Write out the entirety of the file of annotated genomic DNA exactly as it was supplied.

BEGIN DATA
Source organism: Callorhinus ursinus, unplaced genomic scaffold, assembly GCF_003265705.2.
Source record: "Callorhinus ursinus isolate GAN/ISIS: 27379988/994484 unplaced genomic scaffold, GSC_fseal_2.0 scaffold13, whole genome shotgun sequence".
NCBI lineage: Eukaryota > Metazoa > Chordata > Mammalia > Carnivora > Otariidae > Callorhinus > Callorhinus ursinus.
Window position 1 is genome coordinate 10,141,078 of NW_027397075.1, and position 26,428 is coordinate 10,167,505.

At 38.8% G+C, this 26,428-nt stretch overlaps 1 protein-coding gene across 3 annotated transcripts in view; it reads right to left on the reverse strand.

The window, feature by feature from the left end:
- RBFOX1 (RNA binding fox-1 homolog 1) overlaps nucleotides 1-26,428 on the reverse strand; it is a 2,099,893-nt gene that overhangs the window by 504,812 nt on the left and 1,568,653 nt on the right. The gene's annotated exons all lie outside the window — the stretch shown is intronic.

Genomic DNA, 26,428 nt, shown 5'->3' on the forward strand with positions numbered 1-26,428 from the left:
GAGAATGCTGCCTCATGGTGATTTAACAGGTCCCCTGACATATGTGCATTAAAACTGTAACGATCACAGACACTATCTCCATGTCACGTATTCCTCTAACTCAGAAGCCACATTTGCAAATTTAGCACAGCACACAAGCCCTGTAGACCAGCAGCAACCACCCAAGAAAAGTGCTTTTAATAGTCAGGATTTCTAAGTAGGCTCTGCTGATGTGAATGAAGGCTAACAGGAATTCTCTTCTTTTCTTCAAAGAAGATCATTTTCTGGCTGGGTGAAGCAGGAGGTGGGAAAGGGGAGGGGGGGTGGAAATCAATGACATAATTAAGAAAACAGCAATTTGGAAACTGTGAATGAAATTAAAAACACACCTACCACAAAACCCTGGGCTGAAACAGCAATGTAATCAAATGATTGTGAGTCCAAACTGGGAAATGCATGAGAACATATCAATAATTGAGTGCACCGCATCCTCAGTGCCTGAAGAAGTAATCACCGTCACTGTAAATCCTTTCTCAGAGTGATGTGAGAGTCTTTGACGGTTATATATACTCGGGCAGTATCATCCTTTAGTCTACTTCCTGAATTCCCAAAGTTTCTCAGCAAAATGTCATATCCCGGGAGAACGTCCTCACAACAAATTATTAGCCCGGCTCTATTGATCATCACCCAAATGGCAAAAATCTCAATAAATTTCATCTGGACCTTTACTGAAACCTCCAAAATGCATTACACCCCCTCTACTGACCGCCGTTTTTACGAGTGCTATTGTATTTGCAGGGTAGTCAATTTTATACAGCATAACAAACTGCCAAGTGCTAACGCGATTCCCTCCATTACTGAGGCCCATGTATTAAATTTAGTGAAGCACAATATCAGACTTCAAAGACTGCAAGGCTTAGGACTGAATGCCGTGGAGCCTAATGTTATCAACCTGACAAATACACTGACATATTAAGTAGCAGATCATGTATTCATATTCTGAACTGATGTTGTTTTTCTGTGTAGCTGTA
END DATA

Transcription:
Source organism: Callorhinus ursinus, unplaced genomic scaffold, assembly GCF_003265705.2.
Source record: "Callorhinus ursinus isolate GAN/ISIS: 27379988/994484 unplaced genomic scaffold, GSC_fseal_2.0 scaffold13, whole genome shotgun sequence".
NCBI lineage: Eukaryota > Metazoa > Chordata > Mammalia > Carnivora > Otariidae > Callorhinus > Callorhinus ursinus.
Window position 1 is genome coordinate 10,141,078 of NW_027397075.1, and position 26,428 is coordinate 10,167,505.

At 38.8% G+C, this 26,428-nt stretch overlaps 1 protein-coding gene across 3 annotated transcripts in view; it reads right to left on the reverse strand.

The window, feature by feature from the left end:
- RBFOX1 (RNA binding fox-1 homolog 1) overlaps nucleotides 1-26,428 on the reverse strand; it is a 2,099,893-nt gene that overhangs the window by 504,812 nt on the left and 1,568,653 nt on the right. The gene's annotated exons all lie outside the window — the stretch shown is intronic.

Genomic DNA, 26,428 nt, shown 5'->3' on the forward strand with positions numbered 1-26,428 from the left:
GAGAATGCTGCCTCATGGTGATTTAACAGGTCCCCTGACATATGTGCATTAAAACTGTAACGATCACAGACACTATCTCCATGTCACGTATTCCTCTAACTCAGAAGCCACATTTGCAAATTTAGCACAGCACACAAGCCCTGTAGACCAGCAGCAACCACCCAAGAAAAGTGCTTTTAATAGTCAGGATTTCTAAGTAGGCTCTGCTGATGTGAATGAAGGCTAACAGGAATTCTCTTCTTTTCTTCAAAGAAGATCATTTTCTGGCTGGGTGAAGCAGGAGGTGGGAAAGGGGAGGGGGGGTGGAAATCAATGACATAATTAAGAAAACAGCAATTTGGAAACTGTGAATGAAATTAAAAACACACCTACCACAAAACCCTGGGCTGAAACAGCAATGTAATCAAATGATTGTGAGTCCAAACTGGGAAATGCATGAGAACATATCAATAATTGAGTGCACCGCATCCTCAGTGCCTGAAGAAGTAATCACCGTCACTGTAAATCCTTTCTCAGAGTGATGTGAGAGTCTTTGACGGTTATATATACTCGGGCAGTATCATCCTTTAGTCTACTTCCTGAATTCCCAAAGTTTCTCAGCAAAATGTCATATCCCGGGAGAACGTCCTCACAACAAATTATTAGCCCGGCTCTATTGATCATCACCCAAATGGCAAAAATCTCAATAAATTTCATCTGGACCTTTACTGAAACCTCCAAAATGCATTACACCCCCTCTACTGACCGCCGTTTTTACGAGTGCTATTGTATTTGCAGGGTAGTCAATTTTATACAGCATAACAAACTGCCAAGTGCTAACGCGATTCCCTCCATTACTGAGGCCCATGTATTAAATTTAGTGAAGCACAATATCAGACTTCAAAGACTGCAAGGCTTAGGACTGAATGCCGTGGAGCCTAATGTTATCAACCTGACAAATACACTGACATATTAAGTAGCAGATCATGTATTCATATTCTGAACTGATGTTGTTTTTCTGTGTAGCTGTA